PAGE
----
This account would be of mere antiquarian interest were it not for the fact that history seems to be repeating itself. Like the early social democrats, modern populist parties either did not exist in 1999 or obtained well under 10 percent of the vote virtually everywhere. Today, right-leaning populist parties regularly receive 20 percent or more of the vote in many countries.
Italy is perhaps the best example. As late as the 2008 election, traditional parties of the left, right and center won about 80 percent of the Italian vote. The election in 2022 saw two right-populist parties, Fratelli d’Italia and Lega, win a combined 34 percent while the centrist-populist Five Star Movement took another 15.4 percent. Prime Minister Giorgia Meloni’s Fratelli alone has risen from 1.9 percent in 2013 to 26 percent in 2022.
Populist ideas and themes have also infiltrated major parties in the United States, Great Britain and Canada. Donald Trump is a populist par excellence with his overt nationalism and call to smash elites. Britain’s Tories won their 2019 majority under the leadership of the brash Boris Johnson, who promised to deliver the Brexit voters had opted for three years earlier, as well as significant government spending to “level up” left-behind parts of the country. Canada’s new Conservative leader, Pierre Poilievre, also opts for “us versus them” themes and targets working-class voters with his policies and rhetoric.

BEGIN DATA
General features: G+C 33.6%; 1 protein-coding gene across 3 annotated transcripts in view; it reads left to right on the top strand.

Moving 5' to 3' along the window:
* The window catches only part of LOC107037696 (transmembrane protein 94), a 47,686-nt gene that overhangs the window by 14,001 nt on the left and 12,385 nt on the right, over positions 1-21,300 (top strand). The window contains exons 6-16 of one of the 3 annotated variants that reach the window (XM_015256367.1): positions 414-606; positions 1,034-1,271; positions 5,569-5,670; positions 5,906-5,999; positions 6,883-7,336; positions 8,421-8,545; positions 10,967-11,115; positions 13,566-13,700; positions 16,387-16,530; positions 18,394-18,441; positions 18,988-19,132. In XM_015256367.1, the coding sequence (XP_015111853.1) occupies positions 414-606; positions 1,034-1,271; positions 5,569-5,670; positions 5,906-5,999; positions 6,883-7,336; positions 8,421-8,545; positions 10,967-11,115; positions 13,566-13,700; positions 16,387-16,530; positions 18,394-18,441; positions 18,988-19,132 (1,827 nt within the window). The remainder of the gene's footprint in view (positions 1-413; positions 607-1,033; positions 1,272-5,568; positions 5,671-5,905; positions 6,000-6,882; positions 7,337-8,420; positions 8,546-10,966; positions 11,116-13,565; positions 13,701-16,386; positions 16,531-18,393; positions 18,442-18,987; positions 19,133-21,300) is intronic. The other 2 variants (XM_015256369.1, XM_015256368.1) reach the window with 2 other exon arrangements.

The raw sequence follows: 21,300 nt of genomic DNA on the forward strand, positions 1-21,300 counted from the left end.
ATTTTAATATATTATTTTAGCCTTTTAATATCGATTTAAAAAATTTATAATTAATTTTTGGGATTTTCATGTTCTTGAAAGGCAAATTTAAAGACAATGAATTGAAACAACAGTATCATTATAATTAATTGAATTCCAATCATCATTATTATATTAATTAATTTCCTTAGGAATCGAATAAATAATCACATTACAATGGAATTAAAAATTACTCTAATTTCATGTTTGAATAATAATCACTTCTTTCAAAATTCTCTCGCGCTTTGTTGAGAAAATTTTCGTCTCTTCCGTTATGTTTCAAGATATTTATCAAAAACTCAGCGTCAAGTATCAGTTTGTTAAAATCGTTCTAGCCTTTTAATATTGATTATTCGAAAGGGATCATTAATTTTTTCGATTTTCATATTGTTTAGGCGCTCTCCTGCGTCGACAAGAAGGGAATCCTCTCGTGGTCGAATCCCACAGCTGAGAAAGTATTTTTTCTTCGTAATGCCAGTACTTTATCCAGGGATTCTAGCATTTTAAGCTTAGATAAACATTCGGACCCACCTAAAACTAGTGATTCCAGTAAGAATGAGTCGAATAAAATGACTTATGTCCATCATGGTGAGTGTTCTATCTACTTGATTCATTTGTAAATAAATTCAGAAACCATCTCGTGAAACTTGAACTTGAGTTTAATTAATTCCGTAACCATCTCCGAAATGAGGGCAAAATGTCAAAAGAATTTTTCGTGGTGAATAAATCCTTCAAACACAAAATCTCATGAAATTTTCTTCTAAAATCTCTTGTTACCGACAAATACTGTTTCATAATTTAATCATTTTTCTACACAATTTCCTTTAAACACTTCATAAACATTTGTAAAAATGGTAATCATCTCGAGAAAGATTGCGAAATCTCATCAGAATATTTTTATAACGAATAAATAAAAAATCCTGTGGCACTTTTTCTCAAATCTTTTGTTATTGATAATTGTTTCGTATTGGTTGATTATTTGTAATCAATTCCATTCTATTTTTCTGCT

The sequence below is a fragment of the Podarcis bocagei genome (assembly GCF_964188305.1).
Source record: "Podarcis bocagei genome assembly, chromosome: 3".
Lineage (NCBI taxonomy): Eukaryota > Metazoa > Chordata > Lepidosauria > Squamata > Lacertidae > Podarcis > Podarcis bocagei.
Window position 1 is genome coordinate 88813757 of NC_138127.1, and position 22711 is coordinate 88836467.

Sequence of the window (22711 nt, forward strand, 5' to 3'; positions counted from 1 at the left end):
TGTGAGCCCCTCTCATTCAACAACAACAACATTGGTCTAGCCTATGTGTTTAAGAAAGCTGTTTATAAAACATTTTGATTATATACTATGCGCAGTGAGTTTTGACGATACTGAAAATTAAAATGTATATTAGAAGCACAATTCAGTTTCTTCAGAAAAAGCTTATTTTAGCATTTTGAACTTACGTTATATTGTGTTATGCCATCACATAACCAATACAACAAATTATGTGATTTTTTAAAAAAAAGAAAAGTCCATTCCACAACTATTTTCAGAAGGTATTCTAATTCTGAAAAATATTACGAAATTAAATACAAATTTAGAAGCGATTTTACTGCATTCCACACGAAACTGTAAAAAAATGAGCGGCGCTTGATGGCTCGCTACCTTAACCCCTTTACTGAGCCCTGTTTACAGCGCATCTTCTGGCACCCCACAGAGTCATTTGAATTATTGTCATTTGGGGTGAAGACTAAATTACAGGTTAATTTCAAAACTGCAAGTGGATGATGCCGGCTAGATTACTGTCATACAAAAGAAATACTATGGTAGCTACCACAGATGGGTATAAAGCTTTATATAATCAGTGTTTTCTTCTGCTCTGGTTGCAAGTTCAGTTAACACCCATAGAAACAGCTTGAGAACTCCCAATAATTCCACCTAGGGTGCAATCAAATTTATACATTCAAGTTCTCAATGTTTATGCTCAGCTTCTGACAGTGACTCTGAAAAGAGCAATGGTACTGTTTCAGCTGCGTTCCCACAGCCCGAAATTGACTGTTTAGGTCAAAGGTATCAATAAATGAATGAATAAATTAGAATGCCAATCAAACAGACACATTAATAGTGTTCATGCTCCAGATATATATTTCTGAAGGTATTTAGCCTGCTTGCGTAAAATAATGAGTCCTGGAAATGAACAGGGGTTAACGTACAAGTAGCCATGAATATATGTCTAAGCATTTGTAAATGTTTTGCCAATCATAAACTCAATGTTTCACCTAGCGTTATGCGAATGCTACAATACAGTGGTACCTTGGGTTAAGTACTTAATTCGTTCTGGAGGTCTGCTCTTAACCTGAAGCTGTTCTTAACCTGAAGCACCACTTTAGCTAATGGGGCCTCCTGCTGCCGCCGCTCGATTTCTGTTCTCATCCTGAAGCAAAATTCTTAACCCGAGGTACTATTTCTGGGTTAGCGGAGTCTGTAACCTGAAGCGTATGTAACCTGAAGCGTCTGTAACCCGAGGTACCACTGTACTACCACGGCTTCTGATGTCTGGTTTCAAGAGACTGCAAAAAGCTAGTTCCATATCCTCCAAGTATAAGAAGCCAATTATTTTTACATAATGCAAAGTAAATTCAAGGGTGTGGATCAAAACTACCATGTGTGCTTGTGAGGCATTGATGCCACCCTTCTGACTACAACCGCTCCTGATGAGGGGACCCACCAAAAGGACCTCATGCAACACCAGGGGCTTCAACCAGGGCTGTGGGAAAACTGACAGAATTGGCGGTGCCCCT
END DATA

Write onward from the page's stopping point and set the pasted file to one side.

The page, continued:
This dramatic surge has already left its mark just as the early twentieth-century social democratic jump did. Back then, existing parties began to create rudimentary welfare states in the hope they would prevent “socialism.” Today, existing leaders rush to limit immigration and subsidize domestic manufacturing, two main demands of the populist right. Fiscal consolidation or austerity seems off the table as traditional center-left and center-right parties compete for the support of economically struggling voters and parties who otherwise might back populists.
This alone would mark populism as an important phenomenon. Social democracy’s prior rise from nonentity to dominant force, however, suggests a more fundamental shift is underway. Populists have already imitated their predecessors’ early achievements. Can they go further and become the paradigmatic twenty-first century political force?